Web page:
by Ray Zone
(Autry Museum of Western Heritage, Glendale) In 1846 the American explorer John Charles Fremont led a band of settlers West and established the Bear Flag Republic of California. By 1850, California was admitted to statehood. And in the intervening years a signal event transpired which, more than any other, has shaped the identity of this most progressive of western States. It was the Gold Rush of 1848. This definitive cultural watershed has emblazoned itself as the state motto: "Eureka! I have found it." And the symbolic impact of the Gold Rush continues to this day as a transformative quest for personal identity, high technology and social mobility.
Gold Fever! The Lure and Legacy of the California Gold Rush is the most comprehensive exhibit ever assembled on this historic subject. Originally organized by the Oakland Museum of California, over a thousand artifacts and works of art are on view, many of which are being publicly presented for the first time. The exhibit fills three separate galleries; included among the artifacts are actual gold nuggets found at Sutter's Mill, a one-pound gold and quartz ring made for President Franklin Pierce, the stern of the famous Gold Rush ship "Niantic," a portion of a miner's hand-hewn log cabin re-created with furnishings and accessories for life in the gold fields, and a powerful hydraulic monitor used to wash soil away and filter out gold deposits.
Visitors to this exhibit are immersed in the sights and sounds of this frenzied era via "personal audio tour" technology created by Antenna Theater of Sausalito, California. The audio program is triggered by motion sensors that are set off as the gallery visitor moves from room to room. The tours themselves are highly theatrical with actors reciting first-person narratives with accounts taken from correspondence of the era. The frenzy and activity of the stampede of fortune hunters pouring into California is excitingly portrayed. While the Gold Rush made the fortunes of some, it brought catastrophe to others, including California's Native Americans.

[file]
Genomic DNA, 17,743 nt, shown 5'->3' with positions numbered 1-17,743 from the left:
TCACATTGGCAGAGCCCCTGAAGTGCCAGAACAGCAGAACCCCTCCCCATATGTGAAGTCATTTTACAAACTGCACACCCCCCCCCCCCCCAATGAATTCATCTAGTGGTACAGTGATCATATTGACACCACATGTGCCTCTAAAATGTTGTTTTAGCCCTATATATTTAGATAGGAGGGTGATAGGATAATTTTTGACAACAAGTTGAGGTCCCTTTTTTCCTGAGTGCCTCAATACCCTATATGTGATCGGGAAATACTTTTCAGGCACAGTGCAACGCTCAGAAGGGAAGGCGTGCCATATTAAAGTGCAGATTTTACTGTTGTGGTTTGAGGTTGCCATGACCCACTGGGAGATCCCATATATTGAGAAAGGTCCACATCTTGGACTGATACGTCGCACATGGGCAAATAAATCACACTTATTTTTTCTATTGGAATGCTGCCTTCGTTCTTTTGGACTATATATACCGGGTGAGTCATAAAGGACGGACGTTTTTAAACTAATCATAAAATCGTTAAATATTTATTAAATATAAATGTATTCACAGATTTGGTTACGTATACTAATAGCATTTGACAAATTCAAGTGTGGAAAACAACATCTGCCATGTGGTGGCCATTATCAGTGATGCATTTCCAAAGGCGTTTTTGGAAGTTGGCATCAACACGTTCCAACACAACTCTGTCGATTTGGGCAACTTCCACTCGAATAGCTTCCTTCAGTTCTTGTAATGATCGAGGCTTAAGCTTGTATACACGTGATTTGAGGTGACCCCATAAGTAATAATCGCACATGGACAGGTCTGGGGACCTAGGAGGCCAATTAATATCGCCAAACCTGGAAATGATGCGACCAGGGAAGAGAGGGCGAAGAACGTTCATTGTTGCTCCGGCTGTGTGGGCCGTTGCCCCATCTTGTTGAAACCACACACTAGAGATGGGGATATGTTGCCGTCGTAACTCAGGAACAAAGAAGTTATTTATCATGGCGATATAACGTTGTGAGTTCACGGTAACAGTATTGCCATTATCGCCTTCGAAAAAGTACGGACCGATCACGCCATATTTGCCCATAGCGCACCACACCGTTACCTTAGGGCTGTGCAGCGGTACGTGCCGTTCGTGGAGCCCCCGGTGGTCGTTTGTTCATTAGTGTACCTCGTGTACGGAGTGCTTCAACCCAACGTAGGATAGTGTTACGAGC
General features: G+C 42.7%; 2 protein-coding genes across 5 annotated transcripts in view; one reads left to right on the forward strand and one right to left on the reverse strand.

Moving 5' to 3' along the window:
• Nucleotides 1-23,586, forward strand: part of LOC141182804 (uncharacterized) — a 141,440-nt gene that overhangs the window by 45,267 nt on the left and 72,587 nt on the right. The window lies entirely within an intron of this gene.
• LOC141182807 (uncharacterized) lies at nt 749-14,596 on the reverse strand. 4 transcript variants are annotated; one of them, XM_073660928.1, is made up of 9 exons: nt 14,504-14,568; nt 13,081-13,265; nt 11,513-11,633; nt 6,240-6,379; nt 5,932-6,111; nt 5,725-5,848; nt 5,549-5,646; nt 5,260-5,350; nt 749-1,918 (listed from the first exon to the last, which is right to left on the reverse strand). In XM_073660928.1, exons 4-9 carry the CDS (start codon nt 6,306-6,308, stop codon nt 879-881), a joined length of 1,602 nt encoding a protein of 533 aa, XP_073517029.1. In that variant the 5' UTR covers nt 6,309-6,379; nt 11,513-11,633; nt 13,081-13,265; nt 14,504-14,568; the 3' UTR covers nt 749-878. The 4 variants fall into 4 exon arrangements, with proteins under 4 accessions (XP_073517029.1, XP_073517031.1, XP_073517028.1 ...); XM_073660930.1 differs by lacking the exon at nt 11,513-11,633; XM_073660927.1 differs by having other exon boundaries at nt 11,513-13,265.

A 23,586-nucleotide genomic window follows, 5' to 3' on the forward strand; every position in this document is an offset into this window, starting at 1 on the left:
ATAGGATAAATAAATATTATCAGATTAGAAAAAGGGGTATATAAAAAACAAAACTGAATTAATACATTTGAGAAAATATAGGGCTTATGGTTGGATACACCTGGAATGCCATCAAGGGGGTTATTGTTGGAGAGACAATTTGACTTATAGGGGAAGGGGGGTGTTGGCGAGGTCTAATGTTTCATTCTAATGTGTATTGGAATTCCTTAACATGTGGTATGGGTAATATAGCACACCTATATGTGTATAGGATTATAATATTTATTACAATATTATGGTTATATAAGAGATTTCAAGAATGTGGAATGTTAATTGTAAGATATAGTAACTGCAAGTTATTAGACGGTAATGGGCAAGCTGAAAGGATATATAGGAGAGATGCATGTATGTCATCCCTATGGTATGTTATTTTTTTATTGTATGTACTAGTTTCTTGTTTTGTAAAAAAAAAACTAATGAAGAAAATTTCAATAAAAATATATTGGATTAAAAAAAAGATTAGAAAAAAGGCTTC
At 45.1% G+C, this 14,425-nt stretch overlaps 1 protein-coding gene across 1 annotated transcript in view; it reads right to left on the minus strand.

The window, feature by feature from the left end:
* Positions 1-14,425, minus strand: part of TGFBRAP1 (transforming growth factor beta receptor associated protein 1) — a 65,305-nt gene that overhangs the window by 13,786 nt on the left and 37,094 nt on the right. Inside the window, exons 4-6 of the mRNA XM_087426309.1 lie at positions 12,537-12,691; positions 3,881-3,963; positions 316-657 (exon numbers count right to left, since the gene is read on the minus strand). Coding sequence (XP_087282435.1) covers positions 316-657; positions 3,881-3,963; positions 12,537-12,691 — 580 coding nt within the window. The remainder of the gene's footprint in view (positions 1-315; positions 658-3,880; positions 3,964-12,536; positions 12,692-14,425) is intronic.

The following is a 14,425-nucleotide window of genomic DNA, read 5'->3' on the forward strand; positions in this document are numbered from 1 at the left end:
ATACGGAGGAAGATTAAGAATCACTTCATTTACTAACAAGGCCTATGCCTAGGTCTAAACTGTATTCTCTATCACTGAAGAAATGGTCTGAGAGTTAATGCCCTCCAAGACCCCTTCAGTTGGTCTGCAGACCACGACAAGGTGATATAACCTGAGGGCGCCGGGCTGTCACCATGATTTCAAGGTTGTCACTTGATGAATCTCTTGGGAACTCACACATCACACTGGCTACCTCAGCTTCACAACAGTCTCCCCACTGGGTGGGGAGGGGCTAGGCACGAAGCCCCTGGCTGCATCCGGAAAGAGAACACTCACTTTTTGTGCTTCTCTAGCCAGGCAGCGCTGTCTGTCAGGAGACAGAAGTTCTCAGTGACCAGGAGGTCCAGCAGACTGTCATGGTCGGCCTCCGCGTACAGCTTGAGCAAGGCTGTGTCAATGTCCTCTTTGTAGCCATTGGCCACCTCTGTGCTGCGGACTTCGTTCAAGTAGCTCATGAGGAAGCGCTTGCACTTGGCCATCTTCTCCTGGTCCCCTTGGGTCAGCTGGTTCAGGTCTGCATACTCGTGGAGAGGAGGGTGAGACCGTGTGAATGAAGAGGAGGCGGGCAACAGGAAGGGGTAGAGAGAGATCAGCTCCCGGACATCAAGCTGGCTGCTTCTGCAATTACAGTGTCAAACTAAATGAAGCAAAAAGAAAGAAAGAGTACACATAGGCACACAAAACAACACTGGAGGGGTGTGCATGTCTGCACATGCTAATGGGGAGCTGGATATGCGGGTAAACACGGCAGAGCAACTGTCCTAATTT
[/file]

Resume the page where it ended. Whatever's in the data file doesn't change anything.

Photography was in its infancy at the time of the Gold Rush. Daguerreotypes recorded mining operations and portraits of individual miners. Painters such as Albert Bierstadt, George Henry Burgess and Thomas Moran also recorded the exploration of the west with highly romantic panoramas. A George Henry Burgess painting in this exhibit titled San Francisco in July, 1849, is a sweeping record of this most cosmpolitan of cities in its infancy with the gold rush playing a significant part in its development as migrant fortune hunters disembarked here after sailing around the world.The multicultural nature of the miners is comprehensively shown as peoples of every nationality made their way to the California gold fields. The exhibition concludes by examining the legacy of the Gold Rush. The overwhelming effect of mining on California's natural resources, for example, played a part in the subsequent birth of the conservation movement.
Project director Thomas Frye has summarized the legacy of the Gold Rush: "If we open our eyes, we can enjoy the wonderful metaphor of a golden California, and identify with the bold entrepreneurs who struck it rich in mines or in capital endeavors. . . .But," Frye elaborates, "we also need to look at the Gold Rush in a new light. . . .to examine both the winners and the losers, and to look inward at ourselves and think of California's future. . . ."
George Henry Burgess (1930-1905),
Gold in Quartz, a photographic
|This Golden State remains the ultimate cultural expression of the drive for a cutting edge, for discovery of what lies just beyond the perceptible horizon. The real gold today is information and the stampede continues in a digital era as a perpetual quest for more and better means to convey information in the form of entertainment, education and communication. With exhibits such as Gold Fever, the Autry Museum shows that it can play a significant role in this endeavor.|